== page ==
Shipments of Client HDDs Decline

Given the fact that sales of PCs dropped to 71.9 million units, or by around 10.6% year-over-year, in the fourth quarter of 2015, it is not surprising that shipments of client HDDs by the two leading manufacturers declined to approximately 53 million in the same period, or by 26.5%. Even though we should not forget about consumer hard drives by Toshiba, it is essentially a given that SSDs are gaining in popularity in notebooks and high-end gaming systems at the expense of HDDs. According to TrendForce, as much as 25% of laptops used SSDs in Q4 2015.

Looking at client notebook (2.5") HDD sales, we have a somewhat fuzzy picture. Seagate includes shipments hard disk drives it ships for game consoles into its 2.5” client HDD category, whereas Western Digital includes its drives for consoles into its consumer electronics category. Nonetheless, it is evident from the numbers that Western Digital generally sells more 2.5” hard drives than its rival does. In Q4 2015 Western Digital sold 15.3 million 2.5” HDDs (a 28% drop from the same period a year before), whereas Seagate supplied about 13.6 million 2.5” drives to its customers (a 31% decline from the same quarter in 2014).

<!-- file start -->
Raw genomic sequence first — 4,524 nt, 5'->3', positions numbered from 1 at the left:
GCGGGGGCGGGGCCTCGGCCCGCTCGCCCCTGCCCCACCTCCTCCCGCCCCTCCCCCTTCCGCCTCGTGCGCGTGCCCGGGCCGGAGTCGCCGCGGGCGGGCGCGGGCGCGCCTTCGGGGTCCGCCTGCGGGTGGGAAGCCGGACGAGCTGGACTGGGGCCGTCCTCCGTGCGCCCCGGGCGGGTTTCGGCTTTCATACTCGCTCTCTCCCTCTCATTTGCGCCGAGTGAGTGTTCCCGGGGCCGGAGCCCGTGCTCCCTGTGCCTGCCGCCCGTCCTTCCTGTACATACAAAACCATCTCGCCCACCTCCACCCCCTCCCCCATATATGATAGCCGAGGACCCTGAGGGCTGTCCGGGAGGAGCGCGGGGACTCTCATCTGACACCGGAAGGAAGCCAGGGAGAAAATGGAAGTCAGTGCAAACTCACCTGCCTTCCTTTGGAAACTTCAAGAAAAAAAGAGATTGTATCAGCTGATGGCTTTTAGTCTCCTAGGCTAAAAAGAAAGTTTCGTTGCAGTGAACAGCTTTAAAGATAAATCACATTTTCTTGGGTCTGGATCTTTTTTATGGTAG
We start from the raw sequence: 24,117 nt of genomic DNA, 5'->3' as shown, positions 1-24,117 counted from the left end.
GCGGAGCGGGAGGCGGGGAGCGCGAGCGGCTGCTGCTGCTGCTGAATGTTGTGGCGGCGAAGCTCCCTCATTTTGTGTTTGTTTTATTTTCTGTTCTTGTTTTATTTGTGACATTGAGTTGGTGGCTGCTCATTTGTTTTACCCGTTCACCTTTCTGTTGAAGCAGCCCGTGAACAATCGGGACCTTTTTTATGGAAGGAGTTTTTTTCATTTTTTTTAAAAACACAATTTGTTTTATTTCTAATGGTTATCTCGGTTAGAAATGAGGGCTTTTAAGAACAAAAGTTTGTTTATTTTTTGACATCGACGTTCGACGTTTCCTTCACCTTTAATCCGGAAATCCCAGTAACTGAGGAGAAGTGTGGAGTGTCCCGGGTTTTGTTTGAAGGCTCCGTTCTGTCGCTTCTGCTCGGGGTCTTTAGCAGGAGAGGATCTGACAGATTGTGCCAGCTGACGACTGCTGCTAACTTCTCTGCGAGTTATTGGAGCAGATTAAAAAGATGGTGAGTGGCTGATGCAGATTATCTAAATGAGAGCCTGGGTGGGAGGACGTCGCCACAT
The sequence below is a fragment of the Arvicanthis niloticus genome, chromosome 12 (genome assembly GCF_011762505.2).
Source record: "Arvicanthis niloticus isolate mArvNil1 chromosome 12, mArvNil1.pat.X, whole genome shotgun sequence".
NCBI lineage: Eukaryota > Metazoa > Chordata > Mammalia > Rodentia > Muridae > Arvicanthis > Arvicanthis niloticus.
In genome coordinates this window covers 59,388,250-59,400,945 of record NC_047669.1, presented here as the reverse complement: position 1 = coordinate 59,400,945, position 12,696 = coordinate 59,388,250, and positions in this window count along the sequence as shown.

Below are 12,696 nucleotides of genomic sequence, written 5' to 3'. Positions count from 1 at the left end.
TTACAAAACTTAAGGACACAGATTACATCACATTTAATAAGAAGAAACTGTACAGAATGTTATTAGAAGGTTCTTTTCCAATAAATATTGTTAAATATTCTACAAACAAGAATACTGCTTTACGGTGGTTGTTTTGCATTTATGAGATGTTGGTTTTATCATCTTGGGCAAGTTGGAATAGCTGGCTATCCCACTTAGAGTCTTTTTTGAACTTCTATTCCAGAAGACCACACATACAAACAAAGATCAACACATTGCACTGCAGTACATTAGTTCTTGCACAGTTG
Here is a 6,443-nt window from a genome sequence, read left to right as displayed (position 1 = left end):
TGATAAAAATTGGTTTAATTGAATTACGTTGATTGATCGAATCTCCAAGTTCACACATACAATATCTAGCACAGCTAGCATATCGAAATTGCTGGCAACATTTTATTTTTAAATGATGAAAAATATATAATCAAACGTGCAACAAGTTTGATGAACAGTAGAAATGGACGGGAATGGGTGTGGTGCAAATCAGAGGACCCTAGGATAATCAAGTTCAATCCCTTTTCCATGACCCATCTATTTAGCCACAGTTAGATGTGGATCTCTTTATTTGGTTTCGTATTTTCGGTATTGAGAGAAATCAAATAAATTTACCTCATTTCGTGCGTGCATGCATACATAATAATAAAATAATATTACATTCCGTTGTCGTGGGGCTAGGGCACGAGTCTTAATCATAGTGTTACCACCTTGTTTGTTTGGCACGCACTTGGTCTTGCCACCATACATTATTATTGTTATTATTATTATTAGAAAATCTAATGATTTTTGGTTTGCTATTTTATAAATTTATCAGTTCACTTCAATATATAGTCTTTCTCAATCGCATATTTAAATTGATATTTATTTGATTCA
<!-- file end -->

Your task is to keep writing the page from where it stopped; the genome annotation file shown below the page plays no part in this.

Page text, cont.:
While historically Seagate outsold Western Digital on the desktop HDD market, in Q4 2015 the latter managed to become the world’s largest supplier of 3.5” hard drives with 12.458 million desktop HDDs shipped (versus Seagate’s 11.7 million). Only time will tell whether it will stay on top for long, but considering weak demand for PCs as well as measures to maintain profitability, it remains to be seen whether Seagate, Toshiba and Western Digital will fiercely compete for desktop market share at all.

Seagate claims that its retail, gaming and client offerings are continuing to move to higher capacity points thanks to the company’s latest platters. Perhaps, instead of dropping prices on mainstream capacities, Seagate will attempt to either make higher-end HDDs more attractive, or introduce unique products, such as the recently launched 2 TB 2.5”/7mm SMR HDD for mobile PCs.

Looking at the data, it seems that shipments of 3.5” HDDs have hit the bottom and will hardly drop significantly further going forward. However, taking global economic situation into account, making predictions is barely a good business these days.